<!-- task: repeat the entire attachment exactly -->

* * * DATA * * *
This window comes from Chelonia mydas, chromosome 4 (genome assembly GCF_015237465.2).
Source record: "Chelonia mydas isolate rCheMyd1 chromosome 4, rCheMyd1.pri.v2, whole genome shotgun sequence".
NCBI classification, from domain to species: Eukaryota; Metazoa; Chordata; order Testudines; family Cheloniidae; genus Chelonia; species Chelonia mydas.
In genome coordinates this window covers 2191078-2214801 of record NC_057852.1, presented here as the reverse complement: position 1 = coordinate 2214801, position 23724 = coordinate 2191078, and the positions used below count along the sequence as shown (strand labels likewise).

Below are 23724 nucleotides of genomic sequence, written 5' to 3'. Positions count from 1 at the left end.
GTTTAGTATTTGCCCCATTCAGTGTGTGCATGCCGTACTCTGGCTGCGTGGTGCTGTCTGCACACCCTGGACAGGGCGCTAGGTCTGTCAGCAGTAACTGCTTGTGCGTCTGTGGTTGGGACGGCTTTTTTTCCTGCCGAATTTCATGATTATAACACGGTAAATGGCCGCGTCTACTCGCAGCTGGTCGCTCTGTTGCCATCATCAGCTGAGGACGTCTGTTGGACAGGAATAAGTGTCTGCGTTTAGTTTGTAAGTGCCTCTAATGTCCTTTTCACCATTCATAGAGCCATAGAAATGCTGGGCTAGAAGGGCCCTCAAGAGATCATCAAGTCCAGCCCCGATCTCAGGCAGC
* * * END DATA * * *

This window comes from Chelonia mydas, chromosome 4 (genome assembly GCF_015237465.2).
Source record: "Chelonia mydas isolate rCheMyd1 chromosome 4, rCheMyd1.pri.v2, whole genome shotgun sequence".
NCBI classification, from domain to species: Eukaryota; Metazoa; Chordata; order Testudines; family Cheloniidae; genus Chelonia; species Chelonia mydas.
In genome coordinates this window covers 2191078-2214801 of record NC_057852.1, presented here as the reverse complement: position 1 = coordinate 2214801, position 23724 = coordinate 2191078, and the positions used below count along the sequence as shown (strand labels likewise).

Below are 23724 nucleotides of genomic sequence, written 5' to 3'. Positions count from 1 at the left end.
GTTTAGTATTTGCCCCATTCAGTGTGTGCATGCCGTACTCTGGCTGCGTGGTGCTGTCTGCACACCCTGGACAGGGCGCTAGGTCTGTCAGCAGTAACTGCTTGTGCGTCTGTGGTTGGGACGGCTTTTTTTCCTGCCGAATTTCATGATTATAACACGGTAAATGGCCGCGTCTACTCGCAGCTGGTCGCTCTGTTGCCATCATCAGCTGAGGACGTCTGTTGGACAGGAATAAGTGTCTGCGTTTAGTTTGTAAGTGCCTCTAATGTCCTTTTCACCATTCATAGAGCCATAGAAATGCTGGGCTAGAAGGGCCCTCAAGAGATCATCAAGTCCAGCCCCGATCTCAGGCAGC